WBG Score: 8 or10*
Player Count: 2-4
You’ll like this if you like: The Andor games, The Adventures of Robin Hood
Published by: KOSMOS
Designed by: Michael Menzel
This is a review copy. See our review policy here
This will be a spoiler free review bar one minor spoiler, clearly labelled below and easily avoided if you choose.
There have been a number of games in the Andor range. Starting with Legends of Andor which you can see a brief one minute overview of here. Since then, there have been a number of expansions such as 2017 release Legends of Andor: Dark Heroes and stand alone sequel's such as the 2014 success Journey to the North. It has been a bit quiet recently but 2023 saw the release of a new stand alone sequel, Eternal Frost. It uses the same mechanics and ruleset as the previous Andor, but with four new legends to play through, and let's be honest, feels a bit Games of Thronesy! Let's get it to the table to see how it plays.
How To Set Up The Legends of Andor: The Eternal Frost
Place the main board out with the castle showing and the lake face down. This is the board used for your first game. Then, I suggest you put the main rule book away, you really will not need it at all. And simply follow the quick-start guide instructions. It's very simple and means you learn as you play. You really can just get cracking with it.
The main thing you need to do is pick a character and get ready for some adventuring! They are all double sided to offer a variation on gender.
How To Play The Legends of Andor: The Eternal Frost
Once you are done, take the first legend card and begin reading. This will describe what you need to do next both in terms of the mechanics, rules, but also goals and objectives. It will teach you how to move and fight as you play, which is a lot better than reading it here or in the rule book.
Is It Fun? The Legends of Andor: The Eternal Frost Review
First up, to manage expectations, it needs to be said, there are four legends in this game. Each legend will be one complete game. Roughly lasting an hour. If you lose one, you will need to reply it until you win. And the final legend has three different endings, dictated by a die role. And you can of course replay the whole thing again very easily. There are also ways to add additional enemies and make the game harder by reading additional red cards when prompted. Or, you can simply avoid them if you prefer.
As you play through the game, your main options on your turn are to move or fight. Alternatives will present themselves as you play, but this will remain your primary choice. The game works, like the others in the series, on a game clock. Each movement or single round of combat costs you an hour. And as we all know, there are only so many hours in a day. You will have more than one day to complete your objectives, but at sunset each day, the monsters activate. And if too many make it to your base, the game is lost. Their movement can surprise you as well, as they often jump each others locations and progress a lot faster than you initially thought. Careful calculation of this during the day phase is crucial to your success.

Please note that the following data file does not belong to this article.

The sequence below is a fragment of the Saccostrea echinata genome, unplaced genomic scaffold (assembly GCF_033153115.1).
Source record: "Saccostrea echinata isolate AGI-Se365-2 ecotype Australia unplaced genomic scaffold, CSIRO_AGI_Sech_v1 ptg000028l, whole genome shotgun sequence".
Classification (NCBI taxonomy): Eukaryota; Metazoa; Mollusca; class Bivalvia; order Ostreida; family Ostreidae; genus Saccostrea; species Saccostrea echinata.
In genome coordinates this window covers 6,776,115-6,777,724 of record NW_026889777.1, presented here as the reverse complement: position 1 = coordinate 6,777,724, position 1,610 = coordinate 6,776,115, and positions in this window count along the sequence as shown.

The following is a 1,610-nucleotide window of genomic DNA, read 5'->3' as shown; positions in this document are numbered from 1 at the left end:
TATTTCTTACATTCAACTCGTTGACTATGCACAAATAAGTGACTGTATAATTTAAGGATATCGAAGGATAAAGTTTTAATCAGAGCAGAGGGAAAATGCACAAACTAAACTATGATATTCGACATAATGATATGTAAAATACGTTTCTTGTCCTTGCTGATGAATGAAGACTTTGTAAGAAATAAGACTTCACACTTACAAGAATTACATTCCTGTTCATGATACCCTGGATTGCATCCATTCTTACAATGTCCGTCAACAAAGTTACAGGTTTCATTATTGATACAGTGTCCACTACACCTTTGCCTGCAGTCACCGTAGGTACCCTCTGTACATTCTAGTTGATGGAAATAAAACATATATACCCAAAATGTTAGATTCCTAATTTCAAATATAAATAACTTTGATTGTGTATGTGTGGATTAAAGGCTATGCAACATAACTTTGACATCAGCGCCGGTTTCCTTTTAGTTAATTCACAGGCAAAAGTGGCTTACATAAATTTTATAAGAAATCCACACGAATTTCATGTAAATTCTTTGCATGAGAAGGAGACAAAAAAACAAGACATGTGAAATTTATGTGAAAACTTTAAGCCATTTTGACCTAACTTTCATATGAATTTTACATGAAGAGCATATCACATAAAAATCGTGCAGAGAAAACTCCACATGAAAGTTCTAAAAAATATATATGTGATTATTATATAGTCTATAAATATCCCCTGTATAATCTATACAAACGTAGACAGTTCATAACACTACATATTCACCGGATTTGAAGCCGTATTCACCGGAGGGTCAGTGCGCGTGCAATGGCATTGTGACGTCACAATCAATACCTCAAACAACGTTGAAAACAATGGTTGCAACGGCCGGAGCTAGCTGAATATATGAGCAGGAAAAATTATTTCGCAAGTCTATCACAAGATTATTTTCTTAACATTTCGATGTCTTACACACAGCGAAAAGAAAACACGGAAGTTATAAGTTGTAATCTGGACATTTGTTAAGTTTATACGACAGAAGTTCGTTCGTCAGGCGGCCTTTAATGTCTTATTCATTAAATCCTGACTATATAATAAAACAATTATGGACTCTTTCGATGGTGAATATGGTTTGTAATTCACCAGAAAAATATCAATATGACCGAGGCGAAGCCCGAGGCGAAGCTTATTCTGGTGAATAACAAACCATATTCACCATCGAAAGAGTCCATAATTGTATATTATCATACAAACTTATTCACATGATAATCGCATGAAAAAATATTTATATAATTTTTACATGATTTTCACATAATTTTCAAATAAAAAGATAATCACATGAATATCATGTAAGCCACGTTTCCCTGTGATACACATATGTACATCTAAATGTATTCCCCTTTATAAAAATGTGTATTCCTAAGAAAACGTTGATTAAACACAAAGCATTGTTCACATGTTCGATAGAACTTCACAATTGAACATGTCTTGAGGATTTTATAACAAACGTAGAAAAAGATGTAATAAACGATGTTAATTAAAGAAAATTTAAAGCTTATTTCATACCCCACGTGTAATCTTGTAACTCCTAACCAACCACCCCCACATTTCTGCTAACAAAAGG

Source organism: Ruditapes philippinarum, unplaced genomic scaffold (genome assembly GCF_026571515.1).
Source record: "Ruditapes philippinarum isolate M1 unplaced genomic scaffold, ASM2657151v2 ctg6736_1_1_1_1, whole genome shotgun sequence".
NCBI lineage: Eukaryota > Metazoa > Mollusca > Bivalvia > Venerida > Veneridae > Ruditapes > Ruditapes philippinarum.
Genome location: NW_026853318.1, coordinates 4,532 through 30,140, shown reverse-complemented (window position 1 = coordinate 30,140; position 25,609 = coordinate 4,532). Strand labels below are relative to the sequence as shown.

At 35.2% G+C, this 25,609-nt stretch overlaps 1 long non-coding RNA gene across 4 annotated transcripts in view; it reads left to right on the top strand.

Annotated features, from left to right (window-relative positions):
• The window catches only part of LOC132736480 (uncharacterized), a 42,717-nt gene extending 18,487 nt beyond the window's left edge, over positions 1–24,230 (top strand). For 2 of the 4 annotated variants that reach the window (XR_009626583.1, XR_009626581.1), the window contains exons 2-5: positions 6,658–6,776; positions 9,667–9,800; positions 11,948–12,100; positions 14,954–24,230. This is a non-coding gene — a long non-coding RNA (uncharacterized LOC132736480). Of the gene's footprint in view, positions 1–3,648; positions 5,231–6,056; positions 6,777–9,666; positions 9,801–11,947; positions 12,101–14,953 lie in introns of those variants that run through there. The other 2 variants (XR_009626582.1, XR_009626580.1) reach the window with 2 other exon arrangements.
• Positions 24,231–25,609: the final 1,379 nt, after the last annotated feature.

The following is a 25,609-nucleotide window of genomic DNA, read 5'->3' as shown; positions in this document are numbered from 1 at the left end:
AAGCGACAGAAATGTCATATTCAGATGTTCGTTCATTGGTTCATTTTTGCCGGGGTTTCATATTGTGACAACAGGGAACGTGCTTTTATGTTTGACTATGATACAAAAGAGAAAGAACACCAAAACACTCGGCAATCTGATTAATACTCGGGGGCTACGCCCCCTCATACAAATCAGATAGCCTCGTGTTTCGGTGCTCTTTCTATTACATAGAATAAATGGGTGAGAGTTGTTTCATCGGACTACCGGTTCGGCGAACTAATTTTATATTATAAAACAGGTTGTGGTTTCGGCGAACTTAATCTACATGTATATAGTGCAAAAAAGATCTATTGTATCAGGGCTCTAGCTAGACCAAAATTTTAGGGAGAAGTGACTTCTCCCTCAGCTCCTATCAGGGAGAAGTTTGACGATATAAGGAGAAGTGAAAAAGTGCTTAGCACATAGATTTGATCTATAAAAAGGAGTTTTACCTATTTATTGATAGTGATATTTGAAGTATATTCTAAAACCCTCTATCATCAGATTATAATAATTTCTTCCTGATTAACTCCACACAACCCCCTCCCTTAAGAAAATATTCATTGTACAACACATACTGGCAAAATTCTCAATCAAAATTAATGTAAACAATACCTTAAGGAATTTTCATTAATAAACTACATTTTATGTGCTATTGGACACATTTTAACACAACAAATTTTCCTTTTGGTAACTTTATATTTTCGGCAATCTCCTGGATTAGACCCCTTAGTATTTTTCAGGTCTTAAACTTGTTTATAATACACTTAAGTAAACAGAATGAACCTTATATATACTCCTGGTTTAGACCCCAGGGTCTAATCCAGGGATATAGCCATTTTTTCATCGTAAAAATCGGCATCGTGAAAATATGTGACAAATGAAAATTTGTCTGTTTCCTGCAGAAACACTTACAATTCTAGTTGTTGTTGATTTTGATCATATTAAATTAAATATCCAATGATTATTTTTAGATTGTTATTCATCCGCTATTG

Which brings to me to my main concern with these games. The main way to win here seems to be about working out the number of monsters you have to kill. You cannot have too many infiltrate your base, but there is some leeway. But you cannot fight too many either, as it will use up all your time, both in the game clock, but also as it progresses the story too. Each time a monster is banished through battle you must move the marker on the right of the board one space up. When you get to the top the game is over, and if you have not completed your goals you will fail. This moves every night as well, but you can really accelerate the game and hugely reduce your available turns by fighting too much. But, if you can work out the right balance, you will invariably win, subject to a few good rolls. Other than that, there is not too much strategy in the game other than working out the shortest route to certain parts of the board. But the story will make up for this for most of you.